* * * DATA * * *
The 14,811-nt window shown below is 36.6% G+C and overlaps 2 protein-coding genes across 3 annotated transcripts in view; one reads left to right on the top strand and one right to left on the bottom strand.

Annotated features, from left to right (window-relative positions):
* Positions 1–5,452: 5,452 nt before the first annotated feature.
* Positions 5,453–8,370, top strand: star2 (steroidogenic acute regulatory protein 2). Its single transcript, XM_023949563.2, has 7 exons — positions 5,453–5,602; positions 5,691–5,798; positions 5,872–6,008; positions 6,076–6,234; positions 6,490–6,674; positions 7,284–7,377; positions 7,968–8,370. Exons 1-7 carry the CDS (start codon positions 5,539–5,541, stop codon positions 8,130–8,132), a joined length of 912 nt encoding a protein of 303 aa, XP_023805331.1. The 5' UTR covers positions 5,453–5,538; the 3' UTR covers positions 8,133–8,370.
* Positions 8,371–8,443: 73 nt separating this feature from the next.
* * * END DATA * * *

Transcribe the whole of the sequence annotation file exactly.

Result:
The 14,811-nt window shown below is 36.6% G+C and overlaps 2 protein-coding genes across 3 annotated transcripts in view; one reads left to right on the top strand and one right to left on the bottom strand.

Annotated features, from left to right (window-relative positions):
* Positions 1–5,452: 5,452 nt before the first annotated feature.
* Positions 5,453–8,370, top strand: star2 (steroidogenic acute regulatory protein 2). Its single transcript, XM_023949563.2, has 7 exons — positions 5,453–5,602; positions 5,691–5,798; positions 5,872–6,008; positions 6,076–6,234; positions 6,490–6,674; positions 7,284–7,377; positions 7,968–8,370. Exons 1-7 carry the CDS (start codon positions 5,539–5,541, stop codon positions 8,130–8,132), a joined length of 912 nt encoding a protein of 303 aa, XP_023805331.1. The 5' UTR covers positions 5,453–5,538; the 3' UTR covers positions 8,133–8,370.
* Positions 8,371–8,443: 73 nt separating this feature from the next.